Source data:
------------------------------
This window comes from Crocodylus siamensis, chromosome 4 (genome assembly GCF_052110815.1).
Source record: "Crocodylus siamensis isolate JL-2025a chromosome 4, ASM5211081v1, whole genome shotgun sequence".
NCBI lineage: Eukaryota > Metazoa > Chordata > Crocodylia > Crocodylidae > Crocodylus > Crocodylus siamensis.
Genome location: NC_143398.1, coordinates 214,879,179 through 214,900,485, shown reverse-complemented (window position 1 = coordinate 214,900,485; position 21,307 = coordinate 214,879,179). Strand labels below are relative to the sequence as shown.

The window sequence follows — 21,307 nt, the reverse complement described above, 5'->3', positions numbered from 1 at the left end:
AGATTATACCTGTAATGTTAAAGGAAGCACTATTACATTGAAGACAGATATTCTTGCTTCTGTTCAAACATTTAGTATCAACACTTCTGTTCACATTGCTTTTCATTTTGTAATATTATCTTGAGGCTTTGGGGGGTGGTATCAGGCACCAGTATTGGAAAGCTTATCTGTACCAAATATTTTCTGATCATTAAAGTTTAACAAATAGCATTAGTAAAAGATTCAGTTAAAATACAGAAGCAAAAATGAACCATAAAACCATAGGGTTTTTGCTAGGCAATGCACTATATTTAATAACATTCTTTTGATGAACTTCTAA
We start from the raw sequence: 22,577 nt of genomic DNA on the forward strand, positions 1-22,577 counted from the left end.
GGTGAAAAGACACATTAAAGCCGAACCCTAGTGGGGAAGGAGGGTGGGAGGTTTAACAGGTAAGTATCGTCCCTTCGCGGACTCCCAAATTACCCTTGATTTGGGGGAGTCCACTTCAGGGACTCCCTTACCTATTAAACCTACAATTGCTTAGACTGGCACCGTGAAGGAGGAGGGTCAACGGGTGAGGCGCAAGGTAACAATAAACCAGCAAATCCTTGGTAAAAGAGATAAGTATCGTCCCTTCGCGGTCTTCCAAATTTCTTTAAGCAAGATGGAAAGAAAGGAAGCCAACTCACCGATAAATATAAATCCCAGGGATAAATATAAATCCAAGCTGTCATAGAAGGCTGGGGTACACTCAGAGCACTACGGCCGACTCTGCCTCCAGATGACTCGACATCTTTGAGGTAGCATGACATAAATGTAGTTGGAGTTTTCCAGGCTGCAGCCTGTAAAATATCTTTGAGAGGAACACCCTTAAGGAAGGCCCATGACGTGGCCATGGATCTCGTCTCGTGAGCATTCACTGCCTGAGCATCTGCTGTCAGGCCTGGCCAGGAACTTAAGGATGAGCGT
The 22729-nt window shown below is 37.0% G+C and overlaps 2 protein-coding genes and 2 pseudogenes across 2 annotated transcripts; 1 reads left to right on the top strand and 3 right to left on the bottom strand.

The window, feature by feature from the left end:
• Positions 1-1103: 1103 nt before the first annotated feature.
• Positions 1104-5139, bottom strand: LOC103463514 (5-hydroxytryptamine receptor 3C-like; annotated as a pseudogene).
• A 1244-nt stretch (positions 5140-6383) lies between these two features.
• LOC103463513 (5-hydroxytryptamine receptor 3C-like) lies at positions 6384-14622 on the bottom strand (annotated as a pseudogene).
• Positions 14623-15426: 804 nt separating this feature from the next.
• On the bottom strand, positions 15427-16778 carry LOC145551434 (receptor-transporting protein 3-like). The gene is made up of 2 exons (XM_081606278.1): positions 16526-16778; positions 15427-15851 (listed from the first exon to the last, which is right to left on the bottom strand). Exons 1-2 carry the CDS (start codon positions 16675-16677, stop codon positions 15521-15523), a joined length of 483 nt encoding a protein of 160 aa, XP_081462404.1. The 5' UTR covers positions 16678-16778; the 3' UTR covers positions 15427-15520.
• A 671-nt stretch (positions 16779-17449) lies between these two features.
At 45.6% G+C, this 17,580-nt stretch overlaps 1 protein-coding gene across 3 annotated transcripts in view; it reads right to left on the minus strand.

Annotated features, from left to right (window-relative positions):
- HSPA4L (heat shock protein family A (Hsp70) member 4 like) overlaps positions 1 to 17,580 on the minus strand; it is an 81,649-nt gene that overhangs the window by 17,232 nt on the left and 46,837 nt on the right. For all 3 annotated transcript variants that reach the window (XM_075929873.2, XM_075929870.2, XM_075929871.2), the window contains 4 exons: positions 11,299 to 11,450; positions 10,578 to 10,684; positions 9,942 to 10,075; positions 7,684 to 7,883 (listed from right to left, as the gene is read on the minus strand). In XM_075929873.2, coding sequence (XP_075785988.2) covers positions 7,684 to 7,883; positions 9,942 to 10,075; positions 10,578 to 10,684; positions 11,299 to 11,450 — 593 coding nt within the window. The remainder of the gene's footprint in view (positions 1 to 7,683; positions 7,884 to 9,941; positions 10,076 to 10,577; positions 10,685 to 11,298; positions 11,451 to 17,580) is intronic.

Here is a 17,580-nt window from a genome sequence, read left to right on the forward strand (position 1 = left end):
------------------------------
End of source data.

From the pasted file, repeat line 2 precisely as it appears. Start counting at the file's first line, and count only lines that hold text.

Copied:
Source record: "Crocodylus siamensis isolate JL-2025a chromosome 4, ASM5211081v1, whole genome shotgun sequence".